Should parents take parental leave together?

New member's bill promises more flexible arrangements

Should parents take parental leave together?

Kiwi parents could have more choice and flexibility with their parental leave arrangements under a new member’s bill, according to Nicolas Willis, National List MP based in Wellington.

The bill would amend the Parental Leave and Employment Protection Act 1987. It would ensure that paid parental leave can be split between spouses or partners who are caring for the child and taken at the same time — provided that the total paid parental leave taken by the couple does not exceed the maximum provided for a single primary carer.

For example, a woman eligible for 26 weeks could take 20 weeks while transferring six weeks of her entitlement to her partner who could take six weeks: at the same time, after the 20 weeks, or overlapping with the 20 weeks.

“This is a simple legislative change that will result in a more supportive environment for new mums and dads, and give them the freedom to choose what is best for their family,” said Willis.

“National wants to free up parents to make the choices that suit them in their circumstances. The government should not get in the way of what parents know is best for them and their new child.”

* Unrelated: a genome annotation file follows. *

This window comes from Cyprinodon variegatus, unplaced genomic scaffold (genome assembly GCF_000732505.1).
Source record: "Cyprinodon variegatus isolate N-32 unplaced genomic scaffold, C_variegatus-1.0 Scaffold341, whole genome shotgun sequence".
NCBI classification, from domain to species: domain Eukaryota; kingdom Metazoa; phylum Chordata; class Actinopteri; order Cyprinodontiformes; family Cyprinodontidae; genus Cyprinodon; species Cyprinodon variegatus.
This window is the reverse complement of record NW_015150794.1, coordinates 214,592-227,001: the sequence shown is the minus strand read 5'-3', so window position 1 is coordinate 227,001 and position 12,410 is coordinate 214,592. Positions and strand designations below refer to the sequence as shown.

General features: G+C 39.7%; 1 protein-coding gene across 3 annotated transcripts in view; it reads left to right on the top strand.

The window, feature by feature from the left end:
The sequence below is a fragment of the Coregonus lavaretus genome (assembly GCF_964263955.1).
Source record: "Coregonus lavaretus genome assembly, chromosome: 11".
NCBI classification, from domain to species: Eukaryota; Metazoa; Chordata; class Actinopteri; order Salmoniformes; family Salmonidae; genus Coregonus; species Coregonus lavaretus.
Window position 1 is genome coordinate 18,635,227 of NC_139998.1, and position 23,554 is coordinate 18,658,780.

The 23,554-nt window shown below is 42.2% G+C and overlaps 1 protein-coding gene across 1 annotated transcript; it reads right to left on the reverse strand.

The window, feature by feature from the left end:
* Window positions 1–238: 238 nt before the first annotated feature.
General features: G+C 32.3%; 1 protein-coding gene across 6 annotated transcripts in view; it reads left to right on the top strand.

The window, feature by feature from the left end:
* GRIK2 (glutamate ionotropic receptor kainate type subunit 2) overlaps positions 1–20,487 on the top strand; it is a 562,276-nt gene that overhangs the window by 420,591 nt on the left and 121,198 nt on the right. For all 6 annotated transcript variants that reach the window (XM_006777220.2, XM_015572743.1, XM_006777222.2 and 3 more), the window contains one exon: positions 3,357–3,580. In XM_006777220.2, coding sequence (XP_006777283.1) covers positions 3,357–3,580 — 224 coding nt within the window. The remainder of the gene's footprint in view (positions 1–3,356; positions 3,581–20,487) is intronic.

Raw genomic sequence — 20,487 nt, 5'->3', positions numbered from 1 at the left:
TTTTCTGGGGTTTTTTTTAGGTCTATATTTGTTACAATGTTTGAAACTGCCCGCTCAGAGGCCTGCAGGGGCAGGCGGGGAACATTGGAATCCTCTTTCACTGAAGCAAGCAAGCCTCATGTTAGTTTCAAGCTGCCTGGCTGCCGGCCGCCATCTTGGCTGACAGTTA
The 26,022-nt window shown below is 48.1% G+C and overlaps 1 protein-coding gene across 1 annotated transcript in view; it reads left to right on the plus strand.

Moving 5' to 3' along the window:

The amendments are designed to increase the flexibility of arrangements available to families, according to the Parental Leave and Employment Protection (Shared Leave) Amendment Bill, and because they do not increase the total paid parental leave available to a family unit, they will not raise the operating costs of providing paid parental leave.

“Whether you’re a new parent wanting to support mum in the first few weeks of birth, or whether you simply want to spend time with your new baby together, this bill enables those choices to be made,” said Willis.

Currently, an employee or their partner may be eligible for a parental leave payment for up to 18 weeks. In addition, they may be entitled to unpaid parental leave if they have worked for the same employer for an average of 10 hours a week for at least 6 months. Employees who have worked for the employer for at least 12 months or more have increased entitlements.

Parental leave benefits are getting a boost from employers across New Zealand as HR teams explore every pathway to attract and retain talent in a tight labour market.

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